Welcome to TRUU!
Florence Caplow, TRUU MinisterOur Mission Statement: “To provide a vibrant and sustainable spiritual institution that is a caring and open-minded community dedicated to the exploration of ethics, values, life choices, and social justice, and is a springboard for personal and societal transformation.”
Unitarian Universalists are a people of theological, spiritual, and philosophical diversity. We are Two Rivers Unitarian Universalist Congregation in Western Colorado. Our church serves communities along the Colorado and Roaring Fork Rivers, including Aspen, Basalt, El Jebel, Carbondale, Redstone, Glenwood Springs, New Castle, Silt, and Rifle.
TRUU services are held at Third Street Center in Carbondale, CO, located at 520 South Third St.
This Sunday, March 6th, right after our pledge luncheon, I will board the California Zephyr train headed to San Francisco, and on Wednesday the 9th I will be flying to Japan for three weeks. I am the recipient of this year’s Tsubaki Grand Shrine Scholarship, and I will be sending two weeks as a guest in Tsubaki Grand Shrine, one of the oldest and largest Shinto shrines in Japan, with a long association with the Unitarian Universalist Association, followed by a week of travel to Kyoto and Kamakura. This scholarship is a major honor, and I will be writing about my experience while there (I hope) as well as when I return. Very few Westerners have an opportunity to learn about Shinto, the ancient, indigenous religion of Japan. If you want to follow my adventures, you can subscribe to Slipping Glimpser: Zen Wanderings and Wonderings. Just enter your email address on the right of the webpage.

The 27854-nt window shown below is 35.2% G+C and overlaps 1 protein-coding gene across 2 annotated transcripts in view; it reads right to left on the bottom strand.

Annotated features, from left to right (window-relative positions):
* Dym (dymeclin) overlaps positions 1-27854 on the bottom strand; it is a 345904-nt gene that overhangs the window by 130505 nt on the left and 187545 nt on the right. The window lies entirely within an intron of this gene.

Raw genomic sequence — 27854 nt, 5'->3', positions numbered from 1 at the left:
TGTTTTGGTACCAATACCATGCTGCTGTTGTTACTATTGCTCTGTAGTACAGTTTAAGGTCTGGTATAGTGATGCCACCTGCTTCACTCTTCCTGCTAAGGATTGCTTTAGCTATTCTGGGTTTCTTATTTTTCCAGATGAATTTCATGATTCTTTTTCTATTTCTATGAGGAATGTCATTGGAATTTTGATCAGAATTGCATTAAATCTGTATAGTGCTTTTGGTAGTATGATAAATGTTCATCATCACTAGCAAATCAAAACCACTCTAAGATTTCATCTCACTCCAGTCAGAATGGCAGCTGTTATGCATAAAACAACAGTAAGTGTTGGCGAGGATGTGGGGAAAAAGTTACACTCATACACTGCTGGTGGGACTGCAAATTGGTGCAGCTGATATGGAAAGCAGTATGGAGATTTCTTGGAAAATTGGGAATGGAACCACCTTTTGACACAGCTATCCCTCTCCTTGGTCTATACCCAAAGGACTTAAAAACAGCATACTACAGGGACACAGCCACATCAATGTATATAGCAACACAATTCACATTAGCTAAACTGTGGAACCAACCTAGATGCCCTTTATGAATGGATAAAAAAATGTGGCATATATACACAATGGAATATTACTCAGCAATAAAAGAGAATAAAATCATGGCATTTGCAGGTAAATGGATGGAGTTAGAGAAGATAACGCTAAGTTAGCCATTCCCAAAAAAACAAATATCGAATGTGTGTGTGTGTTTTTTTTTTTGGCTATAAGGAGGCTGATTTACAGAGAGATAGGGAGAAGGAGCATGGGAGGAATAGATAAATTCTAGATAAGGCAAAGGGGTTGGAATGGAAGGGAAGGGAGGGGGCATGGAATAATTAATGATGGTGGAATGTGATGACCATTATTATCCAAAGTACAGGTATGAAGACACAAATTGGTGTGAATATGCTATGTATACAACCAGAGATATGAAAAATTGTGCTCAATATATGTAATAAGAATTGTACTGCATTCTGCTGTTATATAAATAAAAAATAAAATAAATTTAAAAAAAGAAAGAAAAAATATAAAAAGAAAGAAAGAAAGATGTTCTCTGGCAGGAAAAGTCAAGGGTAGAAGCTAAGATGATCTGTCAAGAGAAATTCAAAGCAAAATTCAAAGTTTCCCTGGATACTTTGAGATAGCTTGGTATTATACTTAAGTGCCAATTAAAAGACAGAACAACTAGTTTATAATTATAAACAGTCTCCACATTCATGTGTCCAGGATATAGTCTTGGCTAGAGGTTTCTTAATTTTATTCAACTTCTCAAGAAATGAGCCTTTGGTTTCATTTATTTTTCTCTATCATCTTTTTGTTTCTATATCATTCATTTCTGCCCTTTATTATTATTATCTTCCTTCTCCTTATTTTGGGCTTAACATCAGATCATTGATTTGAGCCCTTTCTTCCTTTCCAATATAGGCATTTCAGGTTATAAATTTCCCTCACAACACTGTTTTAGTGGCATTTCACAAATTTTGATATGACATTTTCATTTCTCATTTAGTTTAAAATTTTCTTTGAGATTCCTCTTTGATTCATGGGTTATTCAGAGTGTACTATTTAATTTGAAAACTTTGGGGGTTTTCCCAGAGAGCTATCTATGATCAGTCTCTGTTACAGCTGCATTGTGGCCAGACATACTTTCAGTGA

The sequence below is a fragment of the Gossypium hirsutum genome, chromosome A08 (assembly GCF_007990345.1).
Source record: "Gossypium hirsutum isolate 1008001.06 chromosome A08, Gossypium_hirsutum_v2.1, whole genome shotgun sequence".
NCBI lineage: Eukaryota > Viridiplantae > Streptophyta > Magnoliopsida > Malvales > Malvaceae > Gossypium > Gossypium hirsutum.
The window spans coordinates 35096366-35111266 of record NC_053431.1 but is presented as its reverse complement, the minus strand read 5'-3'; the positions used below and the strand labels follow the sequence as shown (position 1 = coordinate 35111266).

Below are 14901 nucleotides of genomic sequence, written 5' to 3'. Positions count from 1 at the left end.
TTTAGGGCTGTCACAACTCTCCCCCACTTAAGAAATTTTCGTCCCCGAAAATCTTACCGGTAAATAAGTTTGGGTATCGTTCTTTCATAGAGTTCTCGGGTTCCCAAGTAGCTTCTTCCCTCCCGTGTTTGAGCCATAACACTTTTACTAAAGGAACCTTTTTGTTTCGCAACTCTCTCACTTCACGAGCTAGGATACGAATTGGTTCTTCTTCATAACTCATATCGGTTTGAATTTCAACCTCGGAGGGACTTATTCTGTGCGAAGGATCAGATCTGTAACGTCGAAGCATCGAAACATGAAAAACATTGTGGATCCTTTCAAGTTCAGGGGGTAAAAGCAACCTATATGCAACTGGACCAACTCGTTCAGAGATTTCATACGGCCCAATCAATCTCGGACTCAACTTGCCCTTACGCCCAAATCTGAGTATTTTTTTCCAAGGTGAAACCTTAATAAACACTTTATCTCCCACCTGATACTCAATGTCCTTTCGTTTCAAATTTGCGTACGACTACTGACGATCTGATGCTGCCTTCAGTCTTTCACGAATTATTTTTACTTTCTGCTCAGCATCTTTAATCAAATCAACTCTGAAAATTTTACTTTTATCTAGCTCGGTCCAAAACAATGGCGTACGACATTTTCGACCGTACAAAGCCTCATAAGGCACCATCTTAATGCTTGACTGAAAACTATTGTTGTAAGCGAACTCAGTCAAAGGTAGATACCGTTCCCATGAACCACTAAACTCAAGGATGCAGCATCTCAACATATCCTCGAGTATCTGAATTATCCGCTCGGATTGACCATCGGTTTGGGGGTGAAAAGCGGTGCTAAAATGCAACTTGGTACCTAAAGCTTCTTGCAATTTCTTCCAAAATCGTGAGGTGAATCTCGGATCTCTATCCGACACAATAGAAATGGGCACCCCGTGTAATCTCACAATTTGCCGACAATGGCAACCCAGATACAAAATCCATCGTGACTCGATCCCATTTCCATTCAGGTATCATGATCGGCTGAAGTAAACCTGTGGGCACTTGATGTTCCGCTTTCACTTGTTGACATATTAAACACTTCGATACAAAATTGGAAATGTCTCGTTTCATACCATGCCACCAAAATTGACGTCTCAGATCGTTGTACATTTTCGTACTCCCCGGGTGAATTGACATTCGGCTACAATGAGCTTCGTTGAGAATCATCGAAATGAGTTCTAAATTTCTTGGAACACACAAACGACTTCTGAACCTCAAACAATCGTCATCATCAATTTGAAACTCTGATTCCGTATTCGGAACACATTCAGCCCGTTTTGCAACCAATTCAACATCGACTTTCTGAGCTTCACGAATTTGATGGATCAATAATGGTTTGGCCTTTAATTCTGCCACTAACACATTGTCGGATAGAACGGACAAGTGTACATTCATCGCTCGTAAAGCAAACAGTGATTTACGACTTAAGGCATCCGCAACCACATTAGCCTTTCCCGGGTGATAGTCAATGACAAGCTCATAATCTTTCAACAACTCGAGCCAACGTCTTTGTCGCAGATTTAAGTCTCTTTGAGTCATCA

As I was reading about the shrine, in preparation for my visit, I was amazed to discover that by sheer coincidence we had enacted an important story from that very place during our spectacular winter solstice pageant last December. Uzume, the dancing goddess who lures the sun goddess out of her cave, is enshrined at Tsubaki (which means “camellia” in Japanese). In other words, Tsubaki is considered her home. So I will make a special visit to where she is enshrined, and offer greetings from all of us here!
The second part of my journey will also be quite meaningful, I think. I have spent time in Kyoto before, and have some friends there, and this will be my first visit to Kamakura. Kamakura is where the Zen convent of Tokeiji is still located, an imperial nunnery where many of the most powerful stories in The Hidden Lamp take place. For 800 years no man entered the gates of Tokeiji, and it was one of only two places in Japan where a woman fleeing her marriage could find refuge and obtain a divorce. Most of the abbesses were women from the imperial family.
I return on March 30th. I will have some email contact while traveling, but unless it is urgent, I will get back to you after I return. Have a wonderful month, and I will see you in April!
Buddhist and Shinto Wisdom About the Earth
Earth Day is April 22nd this year, and in recognition of Earth Day Florence will share her understanding of how Buddhist and Shinto teachings could lead us toward a more respectful relationship with the natural world. She was studying the little-known Japanese earth-based religion of Shinto in Japan during the month of March, living at a major Shinto shrine near Nagoya, and has been a Buddhist practitioner for thirty years.
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